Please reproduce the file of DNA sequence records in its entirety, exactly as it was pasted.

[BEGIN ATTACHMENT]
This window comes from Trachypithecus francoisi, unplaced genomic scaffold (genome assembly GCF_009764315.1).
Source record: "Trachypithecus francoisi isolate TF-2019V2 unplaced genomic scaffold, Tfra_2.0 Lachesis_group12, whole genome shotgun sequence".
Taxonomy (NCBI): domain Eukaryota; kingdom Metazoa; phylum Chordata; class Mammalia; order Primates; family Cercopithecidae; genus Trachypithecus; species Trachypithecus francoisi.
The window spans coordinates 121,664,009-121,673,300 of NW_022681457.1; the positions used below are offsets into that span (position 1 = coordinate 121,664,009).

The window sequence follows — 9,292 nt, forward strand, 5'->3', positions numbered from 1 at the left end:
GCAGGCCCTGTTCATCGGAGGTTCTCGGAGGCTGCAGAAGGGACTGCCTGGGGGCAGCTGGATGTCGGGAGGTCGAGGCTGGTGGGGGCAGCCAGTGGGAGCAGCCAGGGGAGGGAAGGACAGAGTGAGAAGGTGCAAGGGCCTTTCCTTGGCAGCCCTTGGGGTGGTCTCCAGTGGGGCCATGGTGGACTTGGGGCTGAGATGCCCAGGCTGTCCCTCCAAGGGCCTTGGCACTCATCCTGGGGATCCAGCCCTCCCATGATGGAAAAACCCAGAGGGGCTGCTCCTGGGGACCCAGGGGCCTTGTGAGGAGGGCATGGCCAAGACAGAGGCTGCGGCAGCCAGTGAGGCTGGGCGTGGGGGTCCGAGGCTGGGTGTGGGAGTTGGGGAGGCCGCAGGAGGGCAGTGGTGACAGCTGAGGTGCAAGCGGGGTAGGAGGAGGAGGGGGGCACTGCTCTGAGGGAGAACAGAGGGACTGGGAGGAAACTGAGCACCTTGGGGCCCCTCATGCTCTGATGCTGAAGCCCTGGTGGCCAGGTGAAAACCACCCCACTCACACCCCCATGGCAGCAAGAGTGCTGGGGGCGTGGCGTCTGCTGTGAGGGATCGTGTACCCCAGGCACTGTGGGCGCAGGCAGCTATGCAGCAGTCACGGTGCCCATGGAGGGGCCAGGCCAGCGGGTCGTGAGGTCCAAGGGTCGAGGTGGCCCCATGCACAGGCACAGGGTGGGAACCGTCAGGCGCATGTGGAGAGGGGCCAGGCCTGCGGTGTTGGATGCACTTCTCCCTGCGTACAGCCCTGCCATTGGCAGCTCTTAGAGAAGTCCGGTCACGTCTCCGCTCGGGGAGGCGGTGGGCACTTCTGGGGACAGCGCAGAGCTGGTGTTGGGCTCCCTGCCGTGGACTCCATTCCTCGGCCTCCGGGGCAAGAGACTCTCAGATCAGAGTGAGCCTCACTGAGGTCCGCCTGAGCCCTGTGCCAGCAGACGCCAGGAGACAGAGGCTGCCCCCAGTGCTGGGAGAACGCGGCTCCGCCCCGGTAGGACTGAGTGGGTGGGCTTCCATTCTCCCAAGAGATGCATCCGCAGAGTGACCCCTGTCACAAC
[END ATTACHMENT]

This window comes from Trachypithecus francoisi, unplaced genomic scaffold (genome assembly GCF_009764315.1).
Source record: "Trachypithecus francoisi isolate TF-2019V2 unplaced genomic scaffold, Tfra_2.0 Lachesis_group12, whole genome shotgun sequence".
Taxonomy (NCBI): domain Eukaryota; kingdom Metazoa; phylum Chordata; class Mammalia; order Primates; family Cercopithecidae; genus Trachypithecus; species Trachypithecus francoisi.
The window spans coordinates 121,664,009-121,673,300 of NW_022681457.1; the positions used below are offsets into that span (position 1 = coordinate 121,664,009).

The window sequence follows — 9,292 nt, forward strand, 5'->3', positions numbered from 1 at the left end:
GCAGGCCCTGTTCATCGGAGGTTCTCGGAGGCTGCAGAAGGGACTGCCTGGGGGCAGCTGGATGTCGGGAGGTCGAGGCTGGTGGGGGCAGCCAGTGGGAGCAGCCAGGGGAGGGAAGGACAGAGTGAGAAGGTGCAAGGGCCTTTCCTTGGCAGCCCTTGGGGTGGTCTCCAGTGGGGCCATGGTGGACTTGGGGCTGAGATGCCCAGGCTGTCCCTCCAAGGGCCTTGGCACTCATCCTGGGGATCCAGCCCTCCCATGATGGAAAAACCCAGAGGGGCTGCTCCTGGGGACCCAGGGGCCTTGTGAGGAGGGCATGGCCAAGACAGAGGCTGCGGCAGCCAGTGAGGCTGGGCGTGGGGGTCCGAGGCTGGGTGTGGGAGTTGGGGAGGCCGCAGGAGGGCAGTGGTGACAGCTGAGGTGCAAGCGGGGTAGGAGGAGGAGGGGGGCACTGCTCTGAGGGAGAACAGAGGGACTGGGAGGAAACTGAGCACCTTGGGGCCCCTCATGCTCTGATGCTGAAGCCCTGGTGGCCAGGTGAAAACCACCCCACTCACACCCCCATGGCAGCAAGAGTGCTGGGGGCGTGGCGTCTGCTGTGAGGGATCGTGTACCCCAGGCACTGTGGGCGCAGGCAGCTATGCAGCAGTCACGGTGCCCATGGAGGGGCCAGGCCAGCGGGTCGTGAGGTCCAAGGGTCGAGGTGGCCCCATGCACAGGCACAGGGTGGGAACCGTCAGGCGCATGTGGAGAGGGGCCAGGCCTGCGGTGTTGGATGCACTTCTCCCTGCGTACAGCCCTGCCATTGGCAGCTCTTAGAGAAGTCCGGTCACGTCTCCGCTCGGGGAGGCGGTGGGCACTTCTGGGGACAGCGCAGAGCTGGTGTTGGGCTCCCTGCCGTGGACTCCATTCCTCGGCCTCCGGGGCAAGAGACTCTCAGATCAGAGTGAGCCTCACTGAGGTCCGCCTGAGCCCTGTGCCAGCAGACGCCAGGAGACAGAGGCTGCCCCCAGTGCTGGGAGAACGCGGCTCCGCCCCGGTAGGACTGAGTGGGTGGGCTTCCATTCTCCCAAGAGATGCATCCGCAGAGTGACCCCTGTCACAAC